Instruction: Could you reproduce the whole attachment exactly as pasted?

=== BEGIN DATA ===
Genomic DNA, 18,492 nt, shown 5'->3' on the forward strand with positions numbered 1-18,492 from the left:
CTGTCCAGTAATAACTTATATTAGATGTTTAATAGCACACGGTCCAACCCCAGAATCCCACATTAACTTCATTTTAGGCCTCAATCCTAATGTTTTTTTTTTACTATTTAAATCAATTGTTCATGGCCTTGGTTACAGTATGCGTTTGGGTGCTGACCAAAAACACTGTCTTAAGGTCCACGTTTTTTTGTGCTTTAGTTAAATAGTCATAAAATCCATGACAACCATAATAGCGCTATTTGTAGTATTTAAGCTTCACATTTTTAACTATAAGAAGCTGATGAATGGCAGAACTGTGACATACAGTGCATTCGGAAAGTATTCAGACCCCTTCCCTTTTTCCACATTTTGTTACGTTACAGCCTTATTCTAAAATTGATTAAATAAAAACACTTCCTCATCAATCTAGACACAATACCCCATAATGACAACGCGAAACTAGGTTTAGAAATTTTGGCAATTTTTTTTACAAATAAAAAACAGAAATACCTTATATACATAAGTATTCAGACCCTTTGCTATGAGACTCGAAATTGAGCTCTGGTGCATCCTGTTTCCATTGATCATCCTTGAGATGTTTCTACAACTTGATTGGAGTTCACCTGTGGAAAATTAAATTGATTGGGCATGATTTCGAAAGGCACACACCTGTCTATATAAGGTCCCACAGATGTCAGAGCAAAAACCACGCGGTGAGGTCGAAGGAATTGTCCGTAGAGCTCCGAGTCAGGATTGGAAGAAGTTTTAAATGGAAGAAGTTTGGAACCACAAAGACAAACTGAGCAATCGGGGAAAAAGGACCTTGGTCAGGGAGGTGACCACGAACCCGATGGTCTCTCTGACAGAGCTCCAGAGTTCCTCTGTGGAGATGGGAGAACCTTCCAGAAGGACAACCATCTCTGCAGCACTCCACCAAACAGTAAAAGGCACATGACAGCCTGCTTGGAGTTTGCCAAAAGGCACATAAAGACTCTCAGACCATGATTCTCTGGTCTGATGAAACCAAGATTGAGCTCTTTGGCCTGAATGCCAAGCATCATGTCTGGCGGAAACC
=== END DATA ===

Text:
Genomic DNA, 18,492 nt, shown 5'->3' on the forward strand with positions numbered 1-18,492 from the left:
CTGTCCAGTAATAACTTATATTAGATGTTTAATAGCACACGGTCCAACCCCAGAATCCCACATTAACTTCATTTTAGGCCTCAATCCTAATGTTTTTTTTTTACTATTTAAATCAATTGTTCATGGCCTTGGTTACAGTATGCGTTTGGGTGCTGACCAAAAACACTGTCTTAAGGTCCACGTTTTTTTGTGCTTTAGTTAAATAGTCATAAAATCCATGACAACCATAATAGCGCTATTTGTAGTATTTAAGCTTCACATTTTTAACTATAAGAAGCTGATGAATGGCAGAACTGTGACATACAGTGCATTCGGAAAGTATTCAGACCCCTTCCCTTTTTCCACATTTTGTTACGTTACAGCCTTATTCTAAAATTGATTAAATAAAAACACTTCCTCATCAATCTAGACACAATACCCCATAATGACAACGCGAAACTAGGTTTAGAAATTTTGGCAATTTTTTTTACAAATAAAAAACAGAAATACCTTATATACATAAGTATTCAGACCCTTTGCTATGAGACTCGAAATTGAGCTCTGGTGCATCCTGTTTCCATTGATCATCCTTGAGATGTTTCTACAACTTGATTGGAGTTCACCTGTGGAAAATTAAATTGATTGGGCATGATTTCGAAAGGCACACACCTGTCTATATAAGGTCCCACAGATGTCAGAGCAAAAACCACGCGGTGAGGTCGAAGGAATTGTCCGTAGAGCTCCGAGTCAGGATTGGAAGAAGTTTTAAATGGAAGAAGTTTGGAACCACAAAGACAAACTGAGCAATCGGGGAAAAAGGACCTTGGTCAGGGAGGTGACCACGAACCCGATGGTCTCTCTGACAGAGCTCCAGAGTTCCTCTGTGGAGATGGGAGAACCTTCCAGAAGGACAACCATCTCTGCAGCACTCCACCAAACAGTAAAAGGCACATGACAGCCTGCTTGGAGTTTGCCAAAAGGCACATAAAGACTCTCAGACCATGATTCTCTGGTCTGATGAAACCAAGATTGAGCTCTTTGGCCTGAATGCCAAGCATCATGTCTGGCGGAAACC